Terms like “Silos,” “Turf Wars,” “Fiefdoms” and “Culture Clash” are common in companies where cross-border challenges strangle productivity and progress.
What’s a manager to do?
Here are 5 tips:
1) Start by going backward
Managing someone with a similar cultural background involves certain unwritten rules we often don’t consider.
You already “get” each other at a certain level. If you are from Boston and your new teammate is from Denver, you already have unspoken connections and commonalities. You can immediately discuss sports teams as one example. “The Broncos got the better of us this year, but Brady’s going to come back big-time next season.”
You’ve got more commonalities than you realize and that becomes apparent once your teammates are on the other side of the planet and those basic connections don’t yet exist.
The first mistake is when this point is ignored.
Put a plan in place to spend more time getting to know each person on the team. More time than you’ve ever planned for in the past.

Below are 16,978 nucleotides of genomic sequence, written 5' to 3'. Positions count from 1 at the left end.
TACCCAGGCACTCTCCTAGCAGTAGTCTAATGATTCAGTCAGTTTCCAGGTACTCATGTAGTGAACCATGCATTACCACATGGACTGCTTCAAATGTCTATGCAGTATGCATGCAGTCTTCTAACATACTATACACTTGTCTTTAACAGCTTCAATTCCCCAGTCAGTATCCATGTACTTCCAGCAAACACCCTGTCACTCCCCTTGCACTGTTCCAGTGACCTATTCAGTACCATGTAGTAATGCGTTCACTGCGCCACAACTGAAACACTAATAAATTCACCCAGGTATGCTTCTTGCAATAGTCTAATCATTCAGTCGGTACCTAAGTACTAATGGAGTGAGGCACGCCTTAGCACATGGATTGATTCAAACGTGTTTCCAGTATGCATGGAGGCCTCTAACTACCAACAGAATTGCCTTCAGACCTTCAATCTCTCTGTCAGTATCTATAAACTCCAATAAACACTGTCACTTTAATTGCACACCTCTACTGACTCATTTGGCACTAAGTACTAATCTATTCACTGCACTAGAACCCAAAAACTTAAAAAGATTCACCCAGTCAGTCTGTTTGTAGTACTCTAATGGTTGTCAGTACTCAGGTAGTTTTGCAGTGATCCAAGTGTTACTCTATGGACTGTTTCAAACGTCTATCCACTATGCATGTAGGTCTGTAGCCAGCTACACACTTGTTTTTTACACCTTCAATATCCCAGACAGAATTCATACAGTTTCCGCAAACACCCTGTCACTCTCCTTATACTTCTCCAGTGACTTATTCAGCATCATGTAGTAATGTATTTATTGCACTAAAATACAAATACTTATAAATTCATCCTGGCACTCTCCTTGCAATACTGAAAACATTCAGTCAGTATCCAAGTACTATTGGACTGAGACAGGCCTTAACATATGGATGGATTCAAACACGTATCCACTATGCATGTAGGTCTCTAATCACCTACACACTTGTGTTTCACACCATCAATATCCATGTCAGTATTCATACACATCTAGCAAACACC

Start by going backwards.
Your colleague in Delhi probably doesn’t care about your opinions on Deflategate, so start thinking up some good questions about his background. If you’re both into sports, get ready to learn a lot about cricket.
It’s up to you to bridge that gap. If sports won’t work, find other topics. Food is always a good one.
2) Use Video conference calls
We’ve got the technology, so let’s use it to help with communication.
Body language matters a lot. In fact, according to a lot of research, it’s the most important means of communication, more important than the words we use. And while body language around the world varies widely, being able to see each other helps people feel comfortable faster.
3) Move team meetings around to spread out the misery of late night calls
Many companies hold global calls and the people in APAC get stuck on the night shift. It’s not fun.
Here’s an idea: record one of your calls. Then wake up at 2 a.m. and listen to that call. See if these meetings can be done more efficiently!